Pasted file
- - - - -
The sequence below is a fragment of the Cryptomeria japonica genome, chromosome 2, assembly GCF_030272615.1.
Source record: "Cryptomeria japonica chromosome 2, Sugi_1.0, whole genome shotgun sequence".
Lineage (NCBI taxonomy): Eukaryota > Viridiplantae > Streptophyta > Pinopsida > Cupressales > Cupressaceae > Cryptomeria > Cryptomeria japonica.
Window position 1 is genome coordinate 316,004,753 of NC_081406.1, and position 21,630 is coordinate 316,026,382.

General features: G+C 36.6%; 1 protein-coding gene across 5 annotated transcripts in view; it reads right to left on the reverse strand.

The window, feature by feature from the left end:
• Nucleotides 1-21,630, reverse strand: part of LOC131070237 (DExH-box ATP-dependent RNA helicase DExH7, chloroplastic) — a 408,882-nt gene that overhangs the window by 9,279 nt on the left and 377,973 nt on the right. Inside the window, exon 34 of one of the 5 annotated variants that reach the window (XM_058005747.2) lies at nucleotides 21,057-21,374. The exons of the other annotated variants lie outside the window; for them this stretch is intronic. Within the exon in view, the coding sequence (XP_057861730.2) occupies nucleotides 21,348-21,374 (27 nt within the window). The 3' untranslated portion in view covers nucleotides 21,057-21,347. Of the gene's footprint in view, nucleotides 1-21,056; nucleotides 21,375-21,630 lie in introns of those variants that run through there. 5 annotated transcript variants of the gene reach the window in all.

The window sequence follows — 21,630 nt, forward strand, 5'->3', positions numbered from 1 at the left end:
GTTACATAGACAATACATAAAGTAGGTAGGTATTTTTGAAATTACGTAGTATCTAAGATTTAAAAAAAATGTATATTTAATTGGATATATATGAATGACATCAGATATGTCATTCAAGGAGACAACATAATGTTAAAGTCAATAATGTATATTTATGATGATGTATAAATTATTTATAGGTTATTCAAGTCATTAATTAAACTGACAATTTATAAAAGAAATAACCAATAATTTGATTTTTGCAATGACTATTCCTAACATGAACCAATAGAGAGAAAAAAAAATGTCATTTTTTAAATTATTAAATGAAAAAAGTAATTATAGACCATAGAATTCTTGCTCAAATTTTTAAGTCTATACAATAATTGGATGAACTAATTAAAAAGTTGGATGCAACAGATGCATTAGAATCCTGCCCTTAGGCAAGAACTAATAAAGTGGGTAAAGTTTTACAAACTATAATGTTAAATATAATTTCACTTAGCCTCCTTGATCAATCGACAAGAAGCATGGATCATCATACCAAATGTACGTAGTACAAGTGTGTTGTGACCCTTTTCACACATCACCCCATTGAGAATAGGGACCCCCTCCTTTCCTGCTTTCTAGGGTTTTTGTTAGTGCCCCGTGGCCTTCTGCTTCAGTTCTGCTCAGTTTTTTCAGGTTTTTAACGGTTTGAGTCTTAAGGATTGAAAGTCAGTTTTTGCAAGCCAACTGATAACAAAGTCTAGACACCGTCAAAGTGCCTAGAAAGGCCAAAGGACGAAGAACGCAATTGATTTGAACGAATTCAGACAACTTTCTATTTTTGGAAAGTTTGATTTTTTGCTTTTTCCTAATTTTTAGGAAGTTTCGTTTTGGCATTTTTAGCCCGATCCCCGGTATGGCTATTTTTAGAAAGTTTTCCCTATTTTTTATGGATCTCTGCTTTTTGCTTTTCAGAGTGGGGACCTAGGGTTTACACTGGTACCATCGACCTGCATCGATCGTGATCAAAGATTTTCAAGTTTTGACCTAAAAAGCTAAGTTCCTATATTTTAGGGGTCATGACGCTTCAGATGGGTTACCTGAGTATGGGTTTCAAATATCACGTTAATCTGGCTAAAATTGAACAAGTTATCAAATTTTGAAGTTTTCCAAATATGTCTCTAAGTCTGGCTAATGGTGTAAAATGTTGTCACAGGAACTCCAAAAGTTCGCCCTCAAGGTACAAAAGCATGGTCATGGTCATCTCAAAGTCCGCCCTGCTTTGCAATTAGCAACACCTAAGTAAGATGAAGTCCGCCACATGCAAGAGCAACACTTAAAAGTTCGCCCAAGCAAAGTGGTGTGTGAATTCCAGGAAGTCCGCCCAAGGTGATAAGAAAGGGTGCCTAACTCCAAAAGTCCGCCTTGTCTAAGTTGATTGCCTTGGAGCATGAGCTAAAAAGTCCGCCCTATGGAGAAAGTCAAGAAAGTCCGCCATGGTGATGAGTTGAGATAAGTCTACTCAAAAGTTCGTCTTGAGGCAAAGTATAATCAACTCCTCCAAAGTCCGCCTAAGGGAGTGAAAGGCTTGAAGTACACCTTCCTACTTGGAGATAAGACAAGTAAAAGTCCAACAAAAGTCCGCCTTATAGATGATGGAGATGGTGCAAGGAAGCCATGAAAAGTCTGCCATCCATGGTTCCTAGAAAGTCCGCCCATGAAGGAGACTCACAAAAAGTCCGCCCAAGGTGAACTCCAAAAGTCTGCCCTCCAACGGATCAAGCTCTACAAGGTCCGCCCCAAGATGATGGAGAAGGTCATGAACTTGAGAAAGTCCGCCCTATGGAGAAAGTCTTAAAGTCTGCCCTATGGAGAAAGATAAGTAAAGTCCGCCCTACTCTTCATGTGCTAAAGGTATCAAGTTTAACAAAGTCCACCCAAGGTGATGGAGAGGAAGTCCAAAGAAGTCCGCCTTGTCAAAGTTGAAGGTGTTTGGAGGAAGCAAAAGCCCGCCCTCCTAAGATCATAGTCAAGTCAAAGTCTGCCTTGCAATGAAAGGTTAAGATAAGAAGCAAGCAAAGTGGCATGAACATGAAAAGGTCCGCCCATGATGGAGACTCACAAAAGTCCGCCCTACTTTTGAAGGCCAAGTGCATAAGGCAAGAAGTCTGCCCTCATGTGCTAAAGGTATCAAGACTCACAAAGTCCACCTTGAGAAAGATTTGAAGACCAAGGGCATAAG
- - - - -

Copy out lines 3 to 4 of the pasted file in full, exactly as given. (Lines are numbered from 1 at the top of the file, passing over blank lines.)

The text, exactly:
Lineage (NCBI taxonomy): Eukaryota > Viridiplantae > Streptophyta > Pinopsida > Cupressales > Cupressaceae > Cryptomeria > Cryptomeria japonica.
Window position 1 is genome coordinate 316,004,753 of NC_081406.1, and position 21,630 is coordinate 316,026,382.